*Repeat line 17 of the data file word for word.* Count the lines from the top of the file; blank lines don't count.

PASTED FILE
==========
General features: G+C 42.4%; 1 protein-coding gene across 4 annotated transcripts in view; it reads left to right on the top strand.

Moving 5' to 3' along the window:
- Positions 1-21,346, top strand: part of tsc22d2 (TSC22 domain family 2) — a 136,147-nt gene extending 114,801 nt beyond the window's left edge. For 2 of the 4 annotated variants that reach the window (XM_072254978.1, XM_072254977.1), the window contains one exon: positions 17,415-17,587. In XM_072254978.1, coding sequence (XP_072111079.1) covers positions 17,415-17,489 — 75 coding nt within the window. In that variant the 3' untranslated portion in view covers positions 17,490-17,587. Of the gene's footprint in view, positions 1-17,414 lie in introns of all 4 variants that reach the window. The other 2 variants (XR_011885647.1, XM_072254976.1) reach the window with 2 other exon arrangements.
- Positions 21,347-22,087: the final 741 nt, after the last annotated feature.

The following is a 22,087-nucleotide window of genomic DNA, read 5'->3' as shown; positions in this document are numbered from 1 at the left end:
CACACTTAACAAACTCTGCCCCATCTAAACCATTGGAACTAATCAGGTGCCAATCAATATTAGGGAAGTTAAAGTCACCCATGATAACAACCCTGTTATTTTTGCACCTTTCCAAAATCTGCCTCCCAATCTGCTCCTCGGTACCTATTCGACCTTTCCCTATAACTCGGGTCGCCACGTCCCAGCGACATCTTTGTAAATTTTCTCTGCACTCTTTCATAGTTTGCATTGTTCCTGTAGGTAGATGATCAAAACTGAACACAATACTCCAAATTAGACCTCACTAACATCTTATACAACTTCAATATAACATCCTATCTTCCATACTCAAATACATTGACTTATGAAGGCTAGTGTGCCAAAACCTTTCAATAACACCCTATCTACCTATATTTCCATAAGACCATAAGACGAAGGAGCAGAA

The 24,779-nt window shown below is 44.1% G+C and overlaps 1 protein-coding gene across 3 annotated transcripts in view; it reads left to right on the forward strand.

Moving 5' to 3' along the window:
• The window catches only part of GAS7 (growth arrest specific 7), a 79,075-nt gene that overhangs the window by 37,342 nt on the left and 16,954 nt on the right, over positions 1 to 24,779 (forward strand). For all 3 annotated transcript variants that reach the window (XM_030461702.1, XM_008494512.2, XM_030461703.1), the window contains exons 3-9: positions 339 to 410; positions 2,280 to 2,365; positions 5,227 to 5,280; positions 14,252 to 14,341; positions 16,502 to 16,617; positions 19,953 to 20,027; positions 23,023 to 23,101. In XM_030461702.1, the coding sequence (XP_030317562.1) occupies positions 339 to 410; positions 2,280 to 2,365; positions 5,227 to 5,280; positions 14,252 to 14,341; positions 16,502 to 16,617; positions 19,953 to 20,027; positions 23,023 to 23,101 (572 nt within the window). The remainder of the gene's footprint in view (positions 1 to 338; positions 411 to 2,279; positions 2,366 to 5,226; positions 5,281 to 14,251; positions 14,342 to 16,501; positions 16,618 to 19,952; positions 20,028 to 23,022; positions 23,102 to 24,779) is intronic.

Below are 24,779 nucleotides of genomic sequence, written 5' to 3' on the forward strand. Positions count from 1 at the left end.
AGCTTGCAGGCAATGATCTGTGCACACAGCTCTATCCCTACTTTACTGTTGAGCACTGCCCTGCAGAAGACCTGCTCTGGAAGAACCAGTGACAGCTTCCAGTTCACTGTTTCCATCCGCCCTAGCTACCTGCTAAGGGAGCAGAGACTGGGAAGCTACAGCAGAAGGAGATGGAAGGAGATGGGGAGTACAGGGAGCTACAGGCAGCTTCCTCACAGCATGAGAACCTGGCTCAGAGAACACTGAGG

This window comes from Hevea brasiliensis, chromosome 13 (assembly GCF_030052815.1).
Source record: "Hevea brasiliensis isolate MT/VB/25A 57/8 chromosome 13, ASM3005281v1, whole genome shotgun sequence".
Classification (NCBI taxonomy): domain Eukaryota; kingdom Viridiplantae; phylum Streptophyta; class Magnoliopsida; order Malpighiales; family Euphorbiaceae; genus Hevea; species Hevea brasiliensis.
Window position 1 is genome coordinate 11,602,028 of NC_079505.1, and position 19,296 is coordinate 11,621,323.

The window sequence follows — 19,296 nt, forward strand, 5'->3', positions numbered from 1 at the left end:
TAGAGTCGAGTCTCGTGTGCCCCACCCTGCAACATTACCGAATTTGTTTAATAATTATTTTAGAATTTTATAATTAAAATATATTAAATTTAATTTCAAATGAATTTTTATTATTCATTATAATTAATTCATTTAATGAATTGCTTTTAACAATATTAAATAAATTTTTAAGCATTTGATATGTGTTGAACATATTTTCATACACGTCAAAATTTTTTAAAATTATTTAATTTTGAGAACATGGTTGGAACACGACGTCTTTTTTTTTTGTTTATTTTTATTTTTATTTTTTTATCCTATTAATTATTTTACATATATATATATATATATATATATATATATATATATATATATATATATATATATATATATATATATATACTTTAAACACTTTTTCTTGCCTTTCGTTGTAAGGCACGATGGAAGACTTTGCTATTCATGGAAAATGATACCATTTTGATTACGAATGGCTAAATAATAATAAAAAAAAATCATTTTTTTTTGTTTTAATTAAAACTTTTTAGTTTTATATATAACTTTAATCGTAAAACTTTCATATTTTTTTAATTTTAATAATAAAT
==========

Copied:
TAGAGTCGAGTCTCGTGTGCCCCACCCTGCAACATTACCGAATTTGTTTAATAATTATTTTAGAATTTTATAATTAAAATATATTAAATTTAATTTCAAATGAATTTTTATTATTCATTATAATTAATTCATTTAATGAATTGCTTTTAACAATATTAAATAAATTTTTAAGCATTTGATATGTGTTGAACATATTTTCATACACGTCAAAATTTTTTAAAATTATTTAATTTTGAGAACATGGTTGGAACACGACGTCTTTTTTTTTTGTTTATTTTTATTTTTATTTTTTTATCCTATTAATTATTTTACATATATATATATATATATATATATATATATATATATATATATATATATATATATATATATATATATATACTTTAAACACTTTTTCTTGCCTTTCGTTGTAAGGCACGATGGAAGACTTTGCTATTCATGGAAAATGATACCATTTTGATTACGAATGGCTAAATAATAATAAAAAAAAATCATTTTTTTTTGTTTTAATTAAAACTTTTTAGTTTTATATATAACTTTAATCGTAAAACTTTCATATTTTTTTAATTTTAATAATAAAT